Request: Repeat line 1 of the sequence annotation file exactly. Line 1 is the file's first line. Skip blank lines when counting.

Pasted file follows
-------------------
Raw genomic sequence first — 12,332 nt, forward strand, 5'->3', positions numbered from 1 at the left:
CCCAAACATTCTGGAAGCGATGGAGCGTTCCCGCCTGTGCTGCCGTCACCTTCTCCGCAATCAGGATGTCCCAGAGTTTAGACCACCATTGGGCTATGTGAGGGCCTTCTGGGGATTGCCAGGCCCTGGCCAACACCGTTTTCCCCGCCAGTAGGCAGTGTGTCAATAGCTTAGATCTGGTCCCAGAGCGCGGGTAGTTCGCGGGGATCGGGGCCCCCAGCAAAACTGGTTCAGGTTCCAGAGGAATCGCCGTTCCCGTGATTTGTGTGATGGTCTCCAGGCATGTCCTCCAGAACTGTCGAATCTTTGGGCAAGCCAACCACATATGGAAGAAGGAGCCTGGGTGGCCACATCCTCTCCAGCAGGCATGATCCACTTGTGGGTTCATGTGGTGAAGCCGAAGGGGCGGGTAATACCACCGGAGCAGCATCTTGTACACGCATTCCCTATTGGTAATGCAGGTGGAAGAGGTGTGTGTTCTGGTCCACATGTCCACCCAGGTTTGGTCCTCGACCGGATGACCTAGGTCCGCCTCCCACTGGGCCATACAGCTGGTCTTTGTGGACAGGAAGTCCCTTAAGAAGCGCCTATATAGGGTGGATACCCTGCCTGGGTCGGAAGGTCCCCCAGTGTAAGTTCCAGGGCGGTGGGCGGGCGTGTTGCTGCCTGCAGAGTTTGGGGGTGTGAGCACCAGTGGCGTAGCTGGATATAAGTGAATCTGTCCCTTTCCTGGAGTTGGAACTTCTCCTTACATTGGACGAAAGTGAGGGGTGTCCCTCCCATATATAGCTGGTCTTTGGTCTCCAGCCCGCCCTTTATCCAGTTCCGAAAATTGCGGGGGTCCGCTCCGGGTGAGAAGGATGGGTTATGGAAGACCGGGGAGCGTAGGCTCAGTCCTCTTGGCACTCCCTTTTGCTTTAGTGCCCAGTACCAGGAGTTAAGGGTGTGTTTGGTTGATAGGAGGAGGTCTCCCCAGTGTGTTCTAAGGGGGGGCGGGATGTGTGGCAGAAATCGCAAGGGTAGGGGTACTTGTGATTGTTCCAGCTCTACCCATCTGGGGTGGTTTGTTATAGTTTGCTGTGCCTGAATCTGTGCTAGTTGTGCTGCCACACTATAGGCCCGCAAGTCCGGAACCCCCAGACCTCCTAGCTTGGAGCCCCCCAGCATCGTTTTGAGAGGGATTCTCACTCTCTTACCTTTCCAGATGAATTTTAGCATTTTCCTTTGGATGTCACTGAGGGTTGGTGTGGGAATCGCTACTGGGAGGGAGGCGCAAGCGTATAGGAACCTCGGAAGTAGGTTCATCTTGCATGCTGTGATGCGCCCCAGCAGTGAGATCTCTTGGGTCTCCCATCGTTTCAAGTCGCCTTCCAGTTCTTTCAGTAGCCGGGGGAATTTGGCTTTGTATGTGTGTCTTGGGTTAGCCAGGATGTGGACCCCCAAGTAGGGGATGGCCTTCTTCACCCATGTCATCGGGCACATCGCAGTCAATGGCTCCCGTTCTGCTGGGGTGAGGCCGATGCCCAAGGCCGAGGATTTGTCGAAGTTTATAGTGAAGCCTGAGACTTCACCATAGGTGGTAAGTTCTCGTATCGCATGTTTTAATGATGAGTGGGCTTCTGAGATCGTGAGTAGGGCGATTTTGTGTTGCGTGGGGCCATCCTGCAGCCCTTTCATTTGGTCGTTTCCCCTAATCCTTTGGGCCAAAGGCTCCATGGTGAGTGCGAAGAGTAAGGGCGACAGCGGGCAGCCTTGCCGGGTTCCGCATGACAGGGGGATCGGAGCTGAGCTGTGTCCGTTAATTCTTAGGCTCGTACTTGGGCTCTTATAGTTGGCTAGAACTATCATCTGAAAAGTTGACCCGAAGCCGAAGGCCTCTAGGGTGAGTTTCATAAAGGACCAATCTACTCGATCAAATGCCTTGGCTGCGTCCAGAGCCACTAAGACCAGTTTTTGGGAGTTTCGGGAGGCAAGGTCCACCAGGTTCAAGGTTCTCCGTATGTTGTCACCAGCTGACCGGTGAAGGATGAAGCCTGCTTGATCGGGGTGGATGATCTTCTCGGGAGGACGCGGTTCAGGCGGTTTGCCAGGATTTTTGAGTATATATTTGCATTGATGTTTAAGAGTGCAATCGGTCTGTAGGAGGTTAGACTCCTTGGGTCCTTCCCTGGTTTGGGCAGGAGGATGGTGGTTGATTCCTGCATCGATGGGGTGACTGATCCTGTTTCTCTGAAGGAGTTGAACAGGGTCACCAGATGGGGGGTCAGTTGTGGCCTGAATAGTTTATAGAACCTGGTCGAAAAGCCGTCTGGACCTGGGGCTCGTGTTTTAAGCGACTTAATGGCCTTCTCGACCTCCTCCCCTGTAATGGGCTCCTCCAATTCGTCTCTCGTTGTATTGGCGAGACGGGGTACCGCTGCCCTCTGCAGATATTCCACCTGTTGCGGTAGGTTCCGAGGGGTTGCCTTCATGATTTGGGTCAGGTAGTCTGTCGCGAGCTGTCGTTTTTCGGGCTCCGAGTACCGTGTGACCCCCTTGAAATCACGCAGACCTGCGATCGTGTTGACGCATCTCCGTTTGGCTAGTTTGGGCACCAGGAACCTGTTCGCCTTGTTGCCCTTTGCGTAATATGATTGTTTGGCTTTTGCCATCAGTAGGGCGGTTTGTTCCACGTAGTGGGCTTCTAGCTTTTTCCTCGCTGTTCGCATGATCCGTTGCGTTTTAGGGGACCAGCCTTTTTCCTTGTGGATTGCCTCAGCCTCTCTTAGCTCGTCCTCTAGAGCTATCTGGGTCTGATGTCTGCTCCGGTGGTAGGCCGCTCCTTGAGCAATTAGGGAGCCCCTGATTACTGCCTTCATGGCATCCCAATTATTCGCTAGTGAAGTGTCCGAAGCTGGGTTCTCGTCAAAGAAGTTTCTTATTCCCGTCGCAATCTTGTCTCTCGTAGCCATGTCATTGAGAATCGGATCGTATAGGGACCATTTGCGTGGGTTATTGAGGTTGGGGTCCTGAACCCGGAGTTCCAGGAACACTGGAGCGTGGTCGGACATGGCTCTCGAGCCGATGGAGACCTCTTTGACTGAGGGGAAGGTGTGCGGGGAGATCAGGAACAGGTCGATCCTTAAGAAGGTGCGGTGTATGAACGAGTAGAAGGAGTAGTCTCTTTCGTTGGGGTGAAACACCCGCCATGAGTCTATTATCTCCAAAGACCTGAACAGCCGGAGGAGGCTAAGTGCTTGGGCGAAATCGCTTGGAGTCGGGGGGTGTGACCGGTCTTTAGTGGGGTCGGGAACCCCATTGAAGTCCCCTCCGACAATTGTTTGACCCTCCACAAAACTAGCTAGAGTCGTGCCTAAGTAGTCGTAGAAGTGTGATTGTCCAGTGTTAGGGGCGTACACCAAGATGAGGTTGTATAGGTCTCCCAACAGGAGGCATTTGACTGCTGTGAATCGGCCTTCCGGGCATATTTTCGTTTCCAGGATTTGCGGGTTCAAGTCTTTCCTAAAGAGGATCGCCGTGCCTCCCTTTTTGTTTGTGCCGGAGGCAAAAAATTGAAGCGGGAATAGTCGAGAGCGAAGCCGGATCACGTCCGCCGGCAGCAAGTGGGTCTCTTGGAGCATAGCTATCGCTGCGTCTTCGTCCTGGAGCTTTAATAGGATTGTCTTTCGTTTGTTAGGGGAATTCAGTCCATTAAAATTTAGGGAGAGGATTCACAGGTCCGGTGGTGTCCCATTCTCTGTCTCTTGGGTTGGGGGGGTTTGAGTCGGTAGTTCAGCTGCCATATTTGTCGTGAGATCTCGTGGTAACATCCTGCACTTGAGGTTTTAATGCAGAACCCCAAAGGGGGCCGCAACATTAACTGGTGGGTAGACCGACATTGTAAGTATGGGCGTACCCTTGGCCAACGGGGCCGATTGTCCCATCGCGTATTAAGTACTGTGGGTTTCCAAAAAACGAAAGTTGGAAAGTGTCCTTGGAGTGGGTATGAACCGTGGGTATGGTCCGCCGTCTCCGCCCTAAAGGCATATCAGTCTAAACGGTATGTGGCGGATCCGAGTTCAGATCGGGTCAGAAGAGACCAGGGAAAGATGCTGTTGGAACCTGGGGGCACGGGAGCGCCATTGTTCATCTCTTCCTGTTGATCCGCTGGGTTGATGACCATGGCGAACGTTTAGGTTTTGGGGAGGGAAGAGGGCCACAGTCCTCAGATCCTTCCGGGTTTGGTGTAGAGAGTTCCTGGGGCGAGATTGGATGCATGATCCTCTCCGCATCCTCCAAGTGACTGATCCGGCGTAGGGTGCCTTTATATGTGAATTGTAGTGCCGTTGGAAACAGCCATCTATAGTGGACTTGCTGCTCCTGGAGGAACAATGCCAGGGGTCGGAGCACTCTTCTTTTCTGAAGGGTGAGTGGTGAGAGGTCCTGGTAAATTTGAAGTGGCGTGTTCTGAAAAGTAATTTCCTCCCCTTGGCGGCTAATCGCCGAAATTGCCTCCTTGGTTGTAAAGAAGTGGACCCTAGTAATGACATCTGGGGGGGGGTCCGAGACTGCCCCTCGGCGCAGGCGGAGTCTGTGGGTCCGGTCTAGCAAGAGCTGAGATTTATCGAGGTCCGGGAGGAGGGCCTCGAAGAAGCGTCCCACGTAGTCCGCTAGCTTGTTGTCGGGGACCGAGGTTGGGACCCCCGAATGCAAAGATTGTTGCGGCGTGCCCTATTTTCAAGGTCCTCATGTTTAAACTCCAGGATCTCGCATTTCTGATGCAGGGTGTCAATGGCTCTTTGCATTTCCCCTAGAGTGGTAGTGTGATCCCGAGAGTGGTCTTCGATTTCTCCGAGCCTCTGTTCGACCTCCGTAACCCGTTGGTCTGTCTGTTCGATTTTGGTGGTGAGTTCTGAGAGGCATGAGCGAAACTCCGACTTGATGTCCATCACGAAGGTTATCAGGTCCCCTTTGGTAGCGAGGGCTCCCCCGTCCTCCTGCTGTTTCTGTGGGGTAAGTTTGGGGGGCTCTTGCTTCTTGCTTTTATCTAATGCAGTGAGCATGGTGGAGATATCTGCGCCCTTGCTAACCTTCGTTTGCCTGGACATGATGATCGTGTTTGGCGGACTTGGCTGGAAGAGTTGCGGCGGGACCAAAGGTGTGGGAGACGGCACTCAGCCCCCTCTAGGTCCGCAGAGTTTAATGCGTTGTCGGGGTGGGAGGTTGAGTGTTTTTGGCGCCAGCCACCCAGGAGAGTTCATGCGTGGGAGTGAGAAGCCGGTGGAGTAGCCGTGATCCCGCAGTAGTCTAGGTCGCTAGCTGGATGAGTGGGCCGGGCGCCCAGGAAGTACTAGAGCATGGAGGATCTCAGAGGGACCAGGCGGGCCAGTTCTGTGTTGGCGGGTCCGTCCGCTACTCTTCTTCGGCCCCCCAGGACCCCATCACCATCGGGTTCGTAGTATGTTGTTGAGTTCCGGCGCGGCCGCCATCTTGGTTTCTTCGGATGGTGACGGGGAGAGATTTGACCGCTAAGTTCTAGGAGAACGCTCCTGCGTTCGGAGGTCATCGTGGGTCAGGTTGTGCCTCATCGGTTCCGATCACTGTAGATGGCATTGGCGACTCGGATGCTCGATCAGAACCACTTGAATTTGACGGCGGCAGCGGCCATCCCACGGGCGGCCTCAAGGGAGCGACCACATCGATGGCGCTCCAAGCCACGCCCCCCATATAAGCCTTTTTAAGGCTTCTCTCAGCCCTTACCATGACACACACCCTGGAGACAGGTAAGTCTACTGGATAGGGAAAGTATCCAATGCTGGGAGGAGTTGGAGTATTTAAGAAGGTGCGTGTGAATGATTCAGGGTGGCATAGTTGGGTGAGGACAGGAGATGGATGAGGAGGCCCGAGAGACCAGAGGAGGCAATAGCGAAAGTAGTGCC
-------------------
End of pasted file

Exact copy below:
Raw genomic sequence first — 12,332 nt, forward strand, 5'->3', positions numbered from 1 at the left: